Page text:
People who live in walkable areas of New Jersey enjoy the benefits of exercise and lower vehicle expenses that come with going places on foot. However, they are also more vulnerable to serious injuries and fatalities in a traffic accident.
According to the Insurance Institute for Highway Safety, usually in a vehicle-pedestrian collision, the front of the vehicle strikes the pedestrian. Adults are most likely to be struck at the knee by a car's bumper, and the hood's front edge typically strikes the thigh. If the car is going faster than about 12 mph, victims also may suffer injuries by sliding up the hood and striking the windshield.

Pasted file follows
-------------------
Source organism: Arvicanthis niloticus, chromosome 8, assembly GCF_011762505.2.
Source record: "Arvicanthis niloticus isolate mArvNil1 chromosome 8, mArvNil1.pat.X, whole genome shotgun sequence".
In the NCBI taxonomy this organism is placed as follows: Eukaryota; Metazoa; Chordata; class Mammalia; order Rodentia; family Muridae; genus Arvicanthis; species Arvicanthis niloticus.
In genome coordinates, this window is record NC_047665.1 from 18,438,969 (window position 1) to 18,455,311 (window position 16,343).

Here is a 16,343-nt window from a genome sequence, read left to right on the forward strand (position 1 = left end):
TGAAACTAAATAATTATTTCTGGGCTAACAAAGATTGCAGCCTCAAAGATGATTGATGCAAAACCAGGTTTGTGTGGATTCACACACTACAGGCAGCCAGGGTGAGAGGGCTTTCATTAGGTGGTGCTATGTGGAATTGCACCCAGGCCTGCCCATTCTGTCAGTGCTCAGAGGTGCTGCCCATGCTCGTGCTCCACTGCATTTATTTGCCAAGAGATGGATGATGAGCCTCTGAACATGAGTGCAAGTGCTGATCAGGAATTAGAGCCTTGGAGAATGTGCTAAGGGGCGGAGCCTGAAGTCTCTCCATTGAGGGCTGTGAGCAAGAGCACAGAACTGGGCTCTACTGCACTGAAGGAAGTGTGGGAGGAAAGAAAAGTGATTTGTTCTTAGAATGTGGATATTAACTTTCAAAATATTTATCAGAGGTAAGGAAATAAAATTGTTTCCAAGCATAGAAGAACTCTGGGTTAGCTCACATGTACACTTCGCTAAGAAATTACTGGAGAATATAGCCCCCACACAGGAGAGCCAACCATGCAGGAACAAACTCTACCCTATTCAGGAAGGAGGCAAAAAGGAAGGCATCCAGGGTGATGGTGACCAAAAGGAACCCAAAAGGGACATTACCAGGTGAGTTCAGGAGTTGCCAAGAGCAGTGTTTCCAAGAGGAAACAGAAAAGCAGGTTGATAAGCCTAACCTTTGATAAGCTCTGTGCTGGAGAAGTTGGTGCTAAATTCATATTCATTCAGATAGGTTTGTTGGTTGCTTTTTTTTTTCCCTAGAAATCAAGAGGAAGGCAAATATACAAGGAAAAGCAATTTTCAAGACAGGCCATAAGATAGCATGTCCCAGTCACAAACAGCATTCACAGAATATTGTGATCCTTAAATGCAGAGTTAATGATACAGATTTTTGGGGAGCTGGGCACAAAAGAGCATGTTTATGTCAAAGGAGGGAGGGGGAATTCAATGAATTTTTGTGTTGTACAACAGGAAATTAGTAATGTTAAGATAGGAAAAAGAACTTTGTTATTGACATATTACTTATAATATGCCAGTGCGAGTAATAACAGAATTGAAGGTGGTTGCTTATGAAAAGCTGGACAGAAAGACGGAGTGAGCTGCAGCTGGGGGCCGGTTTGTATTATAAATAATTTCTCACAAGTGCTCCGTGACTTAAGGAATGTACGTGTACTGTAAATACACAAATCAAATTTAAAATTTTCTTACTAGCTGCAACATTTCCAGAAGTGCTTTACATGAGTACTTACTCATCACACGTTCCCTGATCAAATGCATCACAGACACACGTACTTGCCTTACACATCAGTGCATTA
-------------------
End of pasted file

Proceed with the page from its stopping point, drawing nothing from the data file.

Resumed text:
When the vehicle is an SUV or pickup truck, there is a much higher risk of a fatality because the impact is higher on the body, and the force of it will probably throw the person forward onto the street. A car may have the same effect if it strikes a child, hitting the thigh and torso and throwing the child to the ground in front of the vehicle.
The National Safety Council warns pedestrians not to trust that a car will stop just because they are crossing legally in a crosswalk. It is best to make eye contact with the driver, if possible, before stepping into the street. To increase visibility, pedestrians can cross the street in groups, wear bright clothing and avoid vehicle blind spots. Wearing headphones can raise the risk of a serious accident, as can looking at a cellphone while walking. Constant vigilance is necessary any time a person needs to share the road with traffic.